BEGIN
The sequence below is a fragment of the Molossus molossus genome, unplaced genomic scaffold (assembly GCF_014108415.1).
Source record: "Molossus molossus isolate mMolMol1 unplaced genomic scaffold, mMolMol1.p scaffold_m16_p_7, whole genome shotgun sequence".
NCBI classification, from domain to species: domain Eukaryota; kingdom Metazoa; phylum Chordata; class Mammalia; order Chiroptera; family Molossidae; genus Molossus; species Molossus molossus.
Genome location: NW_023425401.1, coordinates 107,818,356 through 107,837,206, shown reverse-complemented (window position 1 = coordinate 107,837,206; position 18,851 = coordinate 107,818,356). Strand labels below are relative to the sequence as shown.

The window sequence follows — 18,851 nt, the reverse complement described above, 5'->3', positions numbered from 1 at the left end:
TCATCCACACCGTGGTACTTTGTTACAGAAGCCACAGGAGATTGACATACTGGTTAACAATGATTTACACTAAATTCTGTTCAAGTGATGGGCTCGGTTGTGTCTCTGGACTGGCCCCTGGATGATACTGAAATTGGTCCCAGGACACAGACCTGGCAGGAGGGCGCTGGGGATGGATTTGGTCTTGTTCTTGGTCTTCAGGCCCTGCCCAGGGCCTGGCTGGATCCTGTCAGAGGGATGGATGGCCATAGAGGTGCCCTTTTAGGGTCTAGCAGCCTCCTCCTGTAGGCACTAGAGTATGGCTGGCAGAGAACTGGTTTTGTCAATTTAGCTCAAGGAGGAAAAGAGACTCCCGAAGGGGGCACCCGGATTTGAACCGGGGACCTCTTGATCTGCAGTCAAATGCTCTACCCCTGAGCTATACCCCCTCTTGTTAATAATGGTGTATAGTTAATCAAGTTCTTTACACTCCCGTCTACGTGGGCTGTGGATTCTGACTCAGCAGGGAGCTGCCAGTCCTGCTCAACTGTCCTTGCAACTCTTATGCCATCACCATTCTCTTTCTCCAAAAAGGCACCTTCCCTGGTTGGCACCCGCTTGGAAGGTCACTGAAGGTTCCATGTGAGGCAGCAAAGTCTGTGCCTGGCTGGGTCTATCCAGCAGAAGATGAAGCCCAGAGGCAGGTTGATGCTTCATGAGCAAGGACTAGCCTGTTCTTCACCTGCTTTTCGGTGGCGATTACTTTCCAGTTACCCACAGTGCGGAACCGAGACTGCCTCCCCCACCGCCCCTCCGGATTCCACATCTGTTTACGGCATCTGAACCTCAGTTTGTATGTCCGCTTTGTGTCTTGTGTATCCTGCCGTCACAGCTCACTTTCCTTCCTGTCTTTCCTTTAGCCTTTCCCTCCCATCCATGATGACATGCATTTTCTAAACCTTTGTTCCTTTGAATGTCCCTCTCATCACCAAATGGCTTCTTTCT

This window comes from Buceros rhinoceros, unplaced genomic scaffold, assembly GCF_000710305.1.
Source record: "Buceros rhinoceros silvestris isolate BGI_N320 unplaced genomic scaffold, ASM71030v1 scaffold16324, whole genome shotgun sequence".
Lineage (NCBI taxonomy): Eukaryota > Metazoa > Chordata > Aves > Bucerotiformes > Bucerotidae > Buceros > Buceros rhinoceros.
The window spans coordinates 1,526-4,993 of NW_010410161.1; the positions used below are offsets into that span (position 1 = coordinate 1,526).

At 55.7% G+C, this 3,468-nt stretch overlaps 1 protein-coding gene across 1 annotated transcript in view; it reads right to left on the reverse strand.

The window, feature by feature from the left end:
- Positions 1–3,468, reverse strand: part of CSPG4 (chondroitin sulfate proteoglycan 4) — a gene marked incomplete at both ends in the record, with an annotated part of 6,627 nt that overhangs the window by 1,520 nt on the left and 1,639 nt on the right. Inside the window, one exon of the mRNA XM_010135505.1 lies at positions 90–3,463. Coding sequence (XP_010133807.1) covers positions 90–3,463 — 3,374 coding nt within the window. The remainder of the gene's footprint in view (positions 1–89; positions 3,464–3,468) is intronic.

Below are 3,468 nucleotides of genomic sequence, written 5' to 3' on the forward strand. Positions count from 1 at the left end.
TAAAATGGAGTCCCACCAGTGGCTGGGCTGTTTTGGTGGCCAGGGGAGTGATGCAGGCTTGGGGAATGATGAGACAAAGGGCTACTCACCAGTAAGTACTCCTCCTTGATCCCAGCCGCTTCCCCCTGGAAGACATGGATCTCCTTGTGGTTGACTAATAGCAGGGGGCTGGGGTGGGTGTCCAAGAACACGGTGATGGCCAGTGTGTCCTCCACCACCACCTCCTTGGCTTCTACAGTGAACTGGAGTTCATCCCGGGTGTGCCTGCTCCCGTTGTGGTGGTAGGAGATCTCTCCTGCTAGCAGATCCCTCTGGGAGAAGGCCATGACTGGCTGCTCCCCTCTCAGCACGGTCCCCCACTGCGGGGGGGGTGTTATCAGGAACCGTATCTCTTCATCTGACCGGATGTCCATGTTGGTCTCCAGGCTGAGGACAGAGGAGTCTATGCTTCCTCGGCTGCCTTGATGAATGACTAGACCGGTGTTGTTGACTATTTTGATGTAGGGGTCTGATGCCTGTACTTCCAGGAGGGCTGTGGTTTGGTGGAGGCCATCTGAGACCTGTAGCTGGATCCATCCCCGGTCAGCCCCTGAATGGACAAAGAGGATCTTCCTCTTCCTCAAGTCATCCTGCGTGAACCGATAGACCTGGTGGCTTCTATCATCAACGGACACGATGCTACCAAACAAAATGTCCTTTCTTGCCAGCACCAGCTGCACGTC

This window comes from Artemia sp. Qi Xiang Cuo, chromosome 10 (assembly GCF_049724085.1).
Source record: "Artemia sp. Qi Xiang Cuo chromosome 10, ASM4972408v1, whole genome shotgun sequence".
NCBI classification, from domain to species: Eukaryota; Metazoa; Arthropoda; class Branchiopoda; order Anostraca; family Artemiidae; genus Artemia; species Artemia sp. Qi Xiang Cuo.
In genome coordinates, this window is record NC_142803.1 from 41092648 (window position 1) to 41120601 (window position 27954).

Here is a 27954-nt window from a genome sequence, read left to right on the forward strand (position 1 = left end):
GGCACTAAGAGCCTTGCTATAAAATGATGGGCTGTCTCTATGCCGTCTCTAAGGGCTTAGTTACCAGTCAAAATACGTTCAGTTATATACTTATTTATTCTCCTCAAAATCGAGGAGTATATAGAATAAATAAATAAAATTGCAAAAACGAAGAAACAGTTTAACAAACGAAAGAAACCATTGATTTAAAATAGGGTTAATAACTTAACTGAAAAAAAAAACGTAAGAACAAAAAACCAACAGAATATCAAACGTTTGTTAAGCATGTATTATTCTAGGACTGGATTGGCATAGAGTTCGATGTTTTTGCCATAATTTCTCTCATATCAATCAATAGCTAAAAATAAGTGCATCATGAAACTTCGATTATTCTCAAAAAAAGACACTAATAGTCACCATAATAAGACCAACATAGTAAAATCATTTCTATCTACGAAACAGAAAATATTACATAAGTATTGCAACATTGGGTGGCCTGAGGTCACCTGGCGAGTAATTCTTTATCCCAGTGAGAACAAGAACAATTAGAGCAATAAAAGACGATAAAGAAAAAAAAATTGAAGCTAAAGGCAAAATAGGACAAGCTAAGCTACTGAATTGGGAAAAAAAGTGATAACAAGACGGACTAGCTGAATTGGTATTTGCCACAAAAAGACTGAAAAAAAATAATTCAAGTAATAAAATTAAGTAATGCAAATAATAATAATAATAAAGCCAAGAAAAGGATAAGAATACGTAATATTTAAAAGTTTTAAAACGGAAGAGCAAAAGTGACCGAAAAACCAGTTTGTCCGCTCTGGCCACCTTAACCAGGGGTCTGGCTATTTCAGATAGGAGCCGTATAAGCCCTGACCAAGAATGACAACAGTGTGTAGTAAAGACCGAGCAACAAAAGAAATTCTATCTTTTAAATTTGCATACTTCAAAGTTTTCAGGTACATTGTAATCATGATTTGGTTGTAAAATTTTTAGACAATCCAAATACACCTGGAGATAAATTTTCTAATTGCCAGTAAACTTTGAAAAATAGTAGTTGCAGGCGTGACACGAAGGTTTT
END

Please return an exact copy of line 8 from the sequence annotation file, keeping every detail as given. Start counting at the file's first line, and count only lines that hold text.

Source record: "Buceros rhinoceros silvestris isolate BGI_N320 unplaced genomic scaffold, ASM71030v1 scaffold16324, whole genome shotgun sequence".